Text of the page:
Electrostatic Force Microscopy of Biofilms and Arrayed Proteins for Biochip Applications
Y.J. Oh, W. Jo
Ewha Womans University, KR
EFM, biofilm, protein array
Scanning probe microscopy (SPM) is known to be a very useful tool for observation of biological samples, from single molecules to cells. A variety of SPM provides the quantitative information about interaction forces between tip and sample surface in addition to topographic information as the tip scans across the sample surface. We report growth media dependence of electrostatic force characteristic of Escherichia coli O157:H7 biofilm through local measurement by electrostatic force microscopy (EFM). Bacterial surface charge is an important factor for bacterial adhesion and using EFM, local electrical property of the cell surface can be addressed directly while conventional zeta-potential measurement is a sum of large area signals. This study undertaken to characterize the surface properties of E. coli O157:H7 and the influence of different media on their ability to adhere and grow on abiotic surface. Also the difference of cell surface charge in different media was investigated. Also, we describe a straightforward approach to the 2-dimensional immobilization of various proteins by micro-contact printing method. The lattice deposited by CP which is 4-6 nm height is an effective chemical barrier for bacteria behavior. With AFM, it is convenient to measure topography from the patterned surface allowing us to monitor the nano-scale barrier. And then we investigated the adhesion of bacteria onto substrates patterned with bovine serum albumin.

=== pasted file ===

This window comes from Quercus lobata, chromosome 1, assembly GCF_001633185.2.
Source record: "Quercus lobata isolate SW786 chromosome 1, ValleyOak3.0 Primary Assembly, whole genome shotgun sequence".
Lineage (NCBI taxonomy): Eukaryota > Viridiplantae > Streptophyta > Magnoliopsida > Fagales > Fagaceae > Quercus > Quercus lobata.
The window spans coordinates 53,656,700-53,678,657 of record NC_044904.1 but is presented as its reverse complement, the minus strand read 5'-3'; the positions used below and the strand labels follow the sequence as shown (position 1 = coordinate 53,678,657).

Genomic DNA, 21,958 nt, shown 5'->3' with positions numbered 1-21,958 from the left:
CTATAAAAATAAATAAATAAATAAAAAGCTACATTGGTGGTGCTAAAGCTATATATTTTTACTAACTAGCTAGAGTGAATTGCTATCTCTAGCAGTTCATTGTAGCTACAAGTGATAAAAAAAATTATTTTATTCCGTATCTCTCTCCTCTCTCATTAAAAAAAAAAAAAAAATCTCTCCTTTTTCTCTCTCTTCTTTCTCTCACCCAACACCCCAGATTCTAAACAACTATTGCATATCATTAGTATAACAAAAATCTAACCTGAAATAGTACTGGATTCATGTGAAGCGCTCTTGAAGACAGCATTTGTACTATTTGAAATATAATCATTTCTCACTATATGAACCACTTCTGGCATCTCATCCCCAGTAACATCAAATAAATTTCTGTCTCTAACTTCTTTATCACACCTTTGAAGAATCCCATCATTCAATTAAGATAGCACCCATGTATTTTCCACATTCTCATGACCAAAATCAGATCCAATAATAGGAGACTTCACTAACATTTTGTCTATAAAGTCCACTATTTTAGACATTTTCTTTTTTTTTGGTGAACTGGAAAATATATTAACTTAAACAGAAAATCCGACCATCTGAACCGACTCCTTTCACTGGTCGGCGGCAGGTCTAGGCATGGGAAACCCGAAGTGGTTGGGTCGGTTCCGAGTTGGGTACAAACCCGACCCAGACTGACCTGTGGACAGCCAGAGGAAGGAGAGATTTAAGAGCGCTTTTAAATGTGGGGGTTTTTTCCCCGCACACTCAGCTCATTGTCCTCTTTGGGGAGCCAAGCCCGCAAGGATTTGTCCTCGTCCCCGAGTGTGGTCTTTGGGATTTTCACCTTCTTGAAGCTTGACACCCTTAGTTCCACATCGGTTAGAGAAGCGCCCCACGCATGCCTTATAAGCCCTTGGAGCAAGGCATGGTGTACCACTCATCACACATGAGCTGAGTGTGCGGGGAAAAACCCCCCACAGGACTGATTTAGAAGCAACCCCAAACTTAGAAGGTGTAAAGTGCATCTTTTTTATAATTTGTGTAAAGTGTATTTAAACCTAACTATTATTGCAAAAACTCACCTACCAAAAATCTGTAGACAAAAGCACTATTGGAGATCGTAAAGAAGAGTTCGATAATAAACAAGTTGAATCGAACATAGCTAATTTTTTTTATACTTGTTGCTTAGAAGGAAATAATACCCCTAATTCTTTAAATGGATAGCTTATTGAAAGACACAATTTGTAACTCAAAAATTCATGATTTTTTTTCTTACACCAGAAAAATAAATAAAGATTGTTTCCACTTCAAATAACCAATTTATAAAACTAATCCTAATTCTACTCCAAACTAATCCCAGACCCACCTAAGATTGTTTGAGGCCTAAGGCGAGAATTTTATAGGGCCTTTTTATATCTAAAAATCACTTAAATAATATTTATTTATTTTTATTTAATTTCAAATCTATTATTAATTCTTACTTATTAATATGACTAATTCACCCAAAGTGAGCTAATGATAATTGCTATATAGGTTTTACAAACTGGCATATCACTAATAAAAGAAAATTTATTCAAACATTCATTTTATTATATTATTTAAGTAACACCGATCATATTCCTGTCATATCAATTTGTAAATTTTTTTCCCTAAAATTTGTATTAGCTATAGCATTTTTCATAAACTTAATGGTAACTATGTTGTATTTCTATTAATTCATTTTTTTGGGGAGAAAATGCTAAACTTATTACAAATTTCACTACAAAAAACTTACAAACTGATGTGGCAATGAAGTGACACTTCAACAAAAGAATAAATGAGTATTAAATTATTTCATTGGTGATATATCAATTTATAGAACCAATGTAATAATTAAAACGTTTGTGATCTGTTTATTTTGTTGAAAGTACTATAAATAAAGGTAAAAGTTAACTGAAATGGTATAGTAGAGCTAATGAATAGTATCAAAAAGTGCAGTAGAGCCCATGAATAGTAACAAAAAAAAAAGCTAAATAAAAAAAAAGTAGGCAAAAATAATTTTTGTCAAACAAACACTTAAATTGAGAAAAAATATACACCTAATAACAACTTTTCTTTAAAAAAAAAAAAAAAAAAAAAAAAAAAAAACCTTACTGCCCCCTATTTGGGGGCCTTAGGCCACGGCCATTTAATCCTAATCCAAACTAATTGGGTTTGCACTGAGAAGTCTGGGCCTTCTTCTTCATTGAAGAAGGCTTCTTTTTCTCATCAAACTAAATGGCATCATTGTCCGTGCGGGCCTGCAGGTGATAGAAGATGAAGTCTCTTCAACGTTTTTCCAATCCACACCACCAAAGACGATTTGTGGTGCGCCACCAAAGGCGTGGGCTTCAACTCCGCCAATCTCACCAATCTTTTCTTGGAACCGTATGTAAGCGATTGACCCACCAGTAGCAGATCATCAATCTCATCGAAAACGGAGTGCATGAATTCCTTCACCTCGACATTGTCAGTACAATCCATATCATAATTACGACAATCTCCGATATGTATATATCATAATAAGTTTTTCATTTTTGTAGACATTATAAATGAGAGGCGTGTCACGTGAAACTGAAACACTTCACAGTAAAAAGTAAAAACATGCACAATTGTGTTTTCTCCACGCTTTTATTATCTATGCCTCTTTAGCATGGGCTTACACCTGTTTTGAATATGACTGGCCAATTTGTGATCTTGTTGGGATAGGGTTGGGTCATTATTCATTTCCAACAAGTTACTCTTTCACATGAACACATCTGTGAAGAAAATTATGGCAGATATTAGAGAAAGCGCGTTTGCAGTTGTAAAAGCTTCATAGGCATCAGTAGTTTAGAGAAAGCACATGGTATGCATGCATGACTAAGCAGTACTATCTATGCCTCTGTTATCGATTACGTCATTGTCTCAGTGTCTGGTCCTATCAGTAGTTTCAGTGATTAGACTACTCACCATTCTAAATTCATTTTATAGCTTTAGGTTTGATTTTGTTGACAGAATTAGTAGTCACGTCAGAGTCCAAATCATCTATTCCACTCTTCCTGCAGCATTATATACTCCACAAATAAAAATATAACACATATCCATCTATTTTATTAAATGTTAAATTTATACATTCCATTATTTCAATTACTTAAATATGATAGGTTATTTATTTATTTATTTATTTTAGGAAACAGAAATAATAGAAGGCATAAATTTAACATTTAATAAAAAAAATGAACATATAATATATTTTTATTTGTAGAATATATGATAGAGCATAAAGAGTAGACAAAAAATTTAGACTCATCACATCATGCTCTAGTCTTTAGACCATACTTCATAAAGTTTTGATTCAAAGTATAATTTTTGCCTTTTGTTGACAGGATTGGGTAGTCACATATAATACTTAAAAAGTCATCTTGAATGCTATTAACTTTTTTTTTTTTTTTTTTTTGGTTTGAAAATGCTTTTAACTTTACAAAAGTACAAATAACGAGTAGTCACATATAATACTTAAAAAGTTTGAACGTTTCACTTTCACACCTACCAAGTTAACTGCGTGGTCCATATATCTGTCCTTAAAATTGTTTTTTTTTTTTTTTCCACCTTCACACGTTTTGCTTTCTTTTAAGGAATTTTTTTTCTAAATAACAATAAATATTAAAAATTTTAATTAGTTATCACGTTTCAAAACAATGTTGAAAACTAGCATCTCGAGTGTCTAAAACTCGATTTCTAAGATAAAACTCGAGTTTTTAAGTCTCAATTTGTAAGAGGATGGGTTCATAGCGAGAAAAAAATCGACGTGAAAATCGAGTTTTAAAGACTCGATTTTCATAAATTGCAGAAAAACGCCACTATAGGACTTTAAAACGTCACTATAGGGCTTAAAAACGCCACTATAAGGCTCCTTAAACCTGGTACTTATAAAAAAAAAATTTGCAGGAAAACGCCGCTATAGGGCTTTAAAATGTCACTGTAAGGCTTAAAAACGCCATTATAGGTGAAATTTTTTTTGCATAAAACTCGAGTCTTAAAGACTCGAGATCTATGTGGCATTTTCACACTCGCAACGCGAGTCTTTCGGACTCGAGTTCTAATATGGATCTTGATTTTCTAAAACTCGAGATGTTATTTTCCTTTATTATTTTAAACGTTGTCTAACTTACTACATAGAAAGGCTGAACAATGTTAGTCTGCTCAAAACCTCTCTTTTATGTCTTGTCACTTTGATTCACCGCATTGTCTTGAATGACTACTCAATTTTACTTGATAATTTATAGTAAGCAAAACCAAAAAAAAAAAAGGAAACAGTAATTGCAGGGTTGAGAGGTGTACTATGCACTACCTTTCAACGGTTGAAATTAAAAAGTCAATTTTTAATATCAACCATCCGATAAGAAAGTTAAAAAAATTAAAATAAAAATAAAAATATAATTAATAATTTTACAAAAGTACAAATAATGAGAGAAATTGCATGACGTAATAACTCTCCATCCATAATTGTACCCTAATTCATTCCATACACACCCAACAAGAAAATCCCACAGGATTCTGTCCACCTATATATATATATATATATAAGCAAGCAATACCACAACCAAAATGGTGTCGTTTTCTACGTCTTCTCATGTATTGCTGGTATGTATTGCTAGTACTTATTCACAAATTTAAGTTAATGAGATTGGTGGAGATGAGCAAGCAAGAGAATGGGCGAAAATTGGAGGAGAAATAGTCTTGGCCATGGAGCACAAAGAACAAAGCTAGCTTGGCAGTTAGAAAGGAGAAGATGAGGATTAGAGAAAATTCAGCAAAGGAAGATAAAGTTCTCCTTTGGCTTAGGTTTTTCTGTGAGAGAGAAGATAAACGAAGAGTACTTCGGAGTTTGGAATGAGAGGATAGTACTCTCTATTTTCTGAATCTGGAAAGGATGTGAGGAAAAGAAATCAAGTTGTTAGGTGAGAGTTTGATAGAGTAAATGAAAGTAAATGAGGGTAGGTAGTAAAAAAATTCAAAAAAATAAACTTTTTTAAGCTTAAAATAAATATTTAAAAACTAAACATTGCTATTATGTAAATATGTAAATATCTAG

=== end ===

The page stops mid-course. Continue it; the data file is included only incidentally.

Nanotech 2008 Conference Program Abstract